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What is Microlearning: The Education Tactic Stopping Student Burnout Syndrome

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Got 10 minutes? Then you have time to learn something.

Microlearning, or a short burst of learning that lasts from 10 to 15 minutes, isn’t just a new trend you’ll find on teaching blogs. Educators have been doing it for years without labeling it as such.

“It’s an old concept. Flashcards are an example of microlearning,” says Lindsey Sudbury, an academic instructional technologist at Northeastern University who recently co-authored an article on the topic and presented the research at EDUCAUSE’s 2017 conference. “It started out as analog, but now there are digital versions of flashcards. It is just the idea that you can take any information and just do it as you have time.”

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What Is Microlearning?

As educators look to help students integrate what they already know into new content, Sudbury says microlearning can help students use that knowledge.

These 10-or 15-minute learning bursts have students reiterate concepts they are learning in hyper-focused, digestible content. The Northeastern article cites one example of microlearning as having students apply their knowledge of chemical processes after reviewing a five- to 15-second clip of a chemical reaction.

“We focus on microlearning where students sometimes consume, but often create content,” she says. “It’s usually created quickly after a lot of thought and integrating what they already know.”

At Northeastern, students flex their knowledge on Twitter and Snapchat to create posts for other students, or even faculty, to consume.

How Microlearning Is Helping Prevent Student Burnout Syndrome

With students constantly being taught more complex concepts, breaking education into smaller pieces can help to reduce the cognitive overload and the student burnout syndrome that can come with that.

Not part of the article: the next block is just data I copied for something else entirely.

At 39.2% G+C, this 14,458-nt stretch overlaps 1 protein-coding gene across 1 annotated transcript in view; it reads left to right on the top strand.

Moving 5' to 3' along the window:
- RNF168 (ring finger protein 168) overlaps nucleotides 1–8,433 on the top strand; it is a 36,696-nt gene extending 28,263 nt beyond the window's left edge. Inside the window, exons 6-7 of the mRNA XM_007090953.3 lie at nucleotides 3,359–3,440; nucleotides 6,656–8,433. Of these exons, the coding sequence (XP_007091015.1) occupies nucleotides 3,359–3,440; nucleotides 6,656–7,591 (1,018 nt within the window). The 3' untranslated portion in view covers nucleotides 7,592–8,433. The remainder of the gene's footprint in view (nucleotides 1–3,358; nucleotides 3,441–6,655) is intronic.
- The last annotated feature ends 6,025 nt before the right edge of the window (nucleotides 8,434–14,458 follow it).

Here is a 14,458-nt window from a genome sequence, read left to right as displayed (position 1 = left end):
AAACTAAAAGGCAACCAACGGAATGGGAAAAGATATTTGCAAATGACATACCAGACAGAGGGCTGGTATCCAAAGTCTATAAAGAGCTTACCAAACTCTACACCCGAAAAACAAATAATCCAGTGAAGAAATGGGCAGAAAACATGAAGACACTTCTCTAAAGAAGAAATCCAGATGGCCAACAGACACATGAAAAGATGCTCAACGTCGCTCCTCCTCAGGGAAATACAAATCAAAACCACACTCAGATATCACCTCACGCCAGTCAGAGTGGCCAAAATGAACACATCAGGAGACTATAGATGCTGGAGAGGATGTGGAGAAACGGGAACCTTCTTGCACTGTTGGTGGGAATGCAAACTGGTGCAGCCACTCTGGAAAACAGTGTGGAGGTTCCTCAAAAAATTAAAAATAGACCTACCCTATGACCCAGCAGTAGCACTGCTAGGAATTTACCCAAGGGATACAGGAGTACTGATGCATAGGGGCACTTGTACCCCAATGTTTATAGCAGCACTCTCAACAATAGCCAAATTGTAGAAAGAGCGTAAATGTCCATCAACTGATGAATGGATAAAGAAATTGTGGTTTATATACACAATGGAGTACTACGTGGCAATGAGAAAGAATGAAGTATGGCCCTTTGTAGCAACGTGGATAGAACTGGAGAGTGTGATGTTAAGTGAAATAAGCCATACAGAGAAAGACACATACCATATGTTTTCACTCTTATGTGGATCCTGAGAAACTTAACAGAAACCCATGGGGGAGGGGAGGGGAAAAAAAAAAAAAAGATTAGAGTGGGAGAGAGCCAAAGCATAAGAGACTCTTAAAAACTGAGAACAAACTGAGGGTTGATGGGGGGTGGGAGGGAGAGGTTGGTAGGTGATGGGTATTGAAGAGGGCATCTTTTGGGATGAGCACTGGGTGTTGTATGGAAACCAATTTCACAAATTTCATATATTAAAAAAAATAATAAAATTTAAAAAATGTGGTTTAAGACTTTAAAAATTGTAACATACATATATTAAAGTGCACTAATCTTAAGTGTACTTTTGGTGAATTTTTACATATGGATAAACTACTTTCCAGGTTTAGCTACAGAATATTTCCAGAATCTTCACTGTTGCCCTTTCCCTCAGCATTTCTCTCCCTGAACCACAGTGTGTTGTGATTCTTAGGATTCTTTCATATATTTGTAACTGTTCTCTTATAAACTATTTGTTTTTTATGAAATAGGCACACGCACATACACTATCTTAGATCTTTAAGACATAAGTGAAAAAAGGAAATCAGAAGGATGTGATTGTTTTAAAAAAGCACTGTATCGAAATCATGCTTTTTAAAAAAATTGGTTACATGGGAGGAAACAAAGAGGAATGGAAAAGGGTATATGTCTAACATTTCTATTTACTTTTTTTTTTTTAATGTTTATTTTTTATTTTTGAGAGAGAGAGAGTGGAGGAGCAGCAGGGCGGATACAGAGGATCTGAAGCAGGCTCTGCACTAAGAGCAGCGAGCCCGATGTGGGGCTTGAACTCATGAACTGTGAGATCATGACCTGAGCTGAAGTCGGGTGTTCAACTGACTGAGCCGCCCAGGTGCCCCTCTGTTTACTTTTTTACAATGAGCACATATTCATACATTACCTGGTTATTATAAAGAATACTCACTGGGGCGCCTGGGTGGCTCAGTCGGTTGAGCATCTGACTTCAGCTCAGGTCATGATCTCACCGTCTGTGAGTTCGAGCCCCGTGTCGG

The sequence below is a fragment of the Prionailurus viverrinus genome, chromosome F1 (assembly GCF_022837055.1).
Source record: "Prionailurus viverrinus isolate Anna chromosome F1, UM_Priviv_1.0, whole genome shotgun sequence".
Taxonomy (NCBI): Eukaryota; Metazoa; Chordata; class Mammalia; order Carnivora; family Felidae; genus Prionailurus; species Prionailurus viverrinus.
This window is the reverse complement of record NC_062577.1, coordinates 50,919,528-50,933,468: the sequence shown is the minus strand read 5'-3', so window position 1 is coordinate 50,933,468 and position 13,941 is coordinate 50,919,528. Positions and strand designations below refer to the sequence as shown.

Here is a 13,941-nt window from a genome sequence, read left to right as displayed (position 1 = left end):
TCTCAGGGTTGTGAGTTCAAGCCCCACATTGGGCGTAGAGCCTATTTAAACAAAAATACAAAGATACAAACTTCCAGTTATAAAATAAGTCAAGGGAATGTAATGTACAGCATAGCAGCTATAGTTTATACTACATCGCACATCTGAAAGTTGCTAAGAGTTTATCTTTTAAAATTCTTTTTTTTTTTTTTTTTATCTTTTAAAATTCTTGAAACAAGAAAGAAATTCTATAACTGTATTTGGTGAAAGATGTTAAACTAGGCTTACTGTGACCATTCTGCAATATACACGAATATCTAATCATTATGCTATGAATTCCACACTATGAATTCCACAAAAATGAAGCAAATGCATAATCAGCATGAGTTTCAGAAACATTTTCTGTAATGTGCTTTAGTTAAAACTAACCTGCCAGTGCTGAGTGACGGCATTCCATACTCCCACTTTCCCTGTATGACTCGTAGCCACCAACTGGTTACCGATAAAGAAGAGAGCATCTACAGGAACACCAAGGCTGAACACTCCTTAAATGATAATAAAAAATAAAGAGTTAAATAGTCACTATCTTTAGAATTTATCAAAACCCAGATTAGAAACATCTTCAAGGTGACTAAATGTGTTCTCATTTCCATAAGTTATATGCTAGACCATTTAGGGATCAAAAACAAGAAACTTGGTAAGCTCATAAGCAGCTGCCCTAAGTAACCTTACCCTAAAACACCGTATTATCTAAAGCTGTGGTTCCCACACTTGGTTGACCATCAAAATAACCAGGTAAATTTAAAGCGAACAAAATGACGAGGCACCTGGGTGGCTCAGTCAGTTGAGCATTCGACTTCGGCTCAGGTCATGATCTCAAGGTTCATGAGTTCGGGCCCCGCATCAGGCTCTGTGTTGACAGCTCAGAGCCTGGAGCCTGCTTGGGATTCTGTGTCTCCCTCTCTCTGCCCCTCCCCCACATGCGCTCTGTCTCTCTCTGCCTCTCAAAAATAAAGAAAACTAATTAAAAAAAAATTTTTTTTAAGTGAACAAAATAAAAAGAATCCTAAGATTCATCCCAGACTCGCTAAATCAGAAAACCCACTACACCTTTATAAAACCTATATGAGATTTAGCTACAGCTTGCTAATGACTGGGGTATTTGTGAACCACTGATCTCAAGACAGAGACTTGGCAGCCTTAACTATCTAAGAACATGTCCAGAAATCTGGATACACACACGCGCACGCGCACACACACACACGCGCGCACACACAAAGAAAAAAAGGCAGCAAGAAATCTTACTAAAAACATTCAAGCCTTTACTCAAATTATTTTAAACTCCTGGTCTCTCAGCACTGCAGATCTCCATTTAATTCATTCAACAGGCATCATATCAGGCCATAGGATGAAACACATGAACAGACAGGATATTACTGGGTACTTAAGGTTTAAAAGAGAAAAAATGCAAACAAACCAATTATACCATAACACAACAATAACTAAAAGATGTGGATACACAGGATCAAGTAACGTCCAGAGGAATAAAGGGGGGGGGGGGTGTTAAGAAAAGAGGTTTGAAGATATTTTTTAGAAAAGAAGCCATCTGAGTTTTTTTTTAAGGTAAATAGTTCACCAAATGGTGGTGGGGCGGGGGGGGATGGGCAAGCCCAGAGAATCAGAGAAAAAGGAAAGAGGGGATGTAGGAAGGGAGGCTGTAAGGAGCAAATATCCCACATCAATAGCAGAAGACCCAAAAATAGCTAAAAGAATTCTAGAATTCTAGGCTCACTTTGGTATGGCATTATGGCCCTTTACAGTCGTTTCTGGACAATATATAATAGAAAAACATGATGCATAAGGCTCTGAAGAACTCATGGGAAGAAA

“With microlearning, you’re constantly getting this information over and over again, so it’s allowing for you to really synthesize information and connect those dots more frequently,” says Clair Waterbury, an academic instructional technologist at Northeastern and Sudbury’s co-author.

These short bursts of educational material, often in the form of a video, or in Northeastern’s case, a social media post, also fit today’s learners better.

With its digital nature, microlearning content can be accessed anywhere and allow students to learn at their own pacean Oust Labs blog reports.

Microlearning Platforms: Leveraging Social Media for Students

To appeal to today’s learners, Sudbury and Waterbury find social media to be the perfect platform to engage in microlearning.

“Our students and faculty are already doing a lot of microlearning very informally, and without even knowing it, on social media,” says Waterbury.

Rather than asking students and teachers to use an entirely new digital tool to engage in microlearning, Sudbury and Waterbury asked faculty and students to simply formalize the processes they already had.

Waterbury and Sudbury say successful social microlearning should do three specific things:

  1. Provide opportunities to deepen information retention
  2. Create learning communities
  3. Increase student engagement

On Twitter, for example, teachers could have students post using a classroom hashtag before or after class to stimulate conversation outside class, further engagement with their students and allow students to apply what they are learning in class to interactions outside of class.

“One of the great things about social microlearning is that you are leaving the classroom and you’re still thinking about the concept, you’re following different experts and you’re learning from real-world experience,” says Waterbury. “The biggest benefit was just breaking the walls of the classroom.”


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